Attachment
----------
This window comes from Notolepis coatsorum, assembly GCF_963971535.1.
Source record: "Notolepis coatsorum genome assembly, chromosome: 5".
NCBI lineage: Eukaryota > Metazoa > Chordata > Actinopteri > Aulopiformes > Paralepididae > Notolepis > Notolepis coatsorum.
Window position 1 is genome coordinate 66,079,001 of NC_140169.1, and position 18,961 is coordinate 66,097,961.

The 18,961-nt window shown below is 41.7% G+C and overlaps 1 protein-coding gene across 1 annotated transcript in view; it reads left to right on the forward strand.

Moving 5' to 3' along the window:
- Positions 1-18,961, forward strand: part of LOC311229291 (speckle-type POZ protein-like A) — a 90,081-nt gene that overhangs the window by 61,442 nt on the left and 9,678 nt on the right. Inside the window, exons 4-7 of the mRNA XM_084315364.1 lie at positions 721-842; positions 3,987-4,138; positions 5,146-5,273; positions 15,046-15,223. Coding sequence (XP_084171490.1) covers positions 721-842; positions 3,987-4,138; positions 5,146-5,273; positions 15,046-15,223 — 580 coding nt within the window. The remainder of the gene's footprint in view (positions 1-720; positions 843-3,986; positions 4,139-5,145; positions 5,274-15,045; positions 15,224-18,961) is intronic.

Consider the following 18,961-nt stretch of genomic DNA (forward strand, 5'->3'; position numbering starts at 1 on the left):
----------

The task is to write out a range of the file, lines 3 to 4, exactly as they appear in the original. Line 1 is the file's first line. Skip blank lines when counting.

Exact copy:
NCBI lineage: Eukaryota > Metazoa > Chordata > Actinopteri > Aulopiformes > Paralepididae > Notolepis > Notolepis coatsorum.
Window position 1 is genome coordinate 66,079,001 of NC_140169.1, and position 18,961 is coordinate 66,097,961.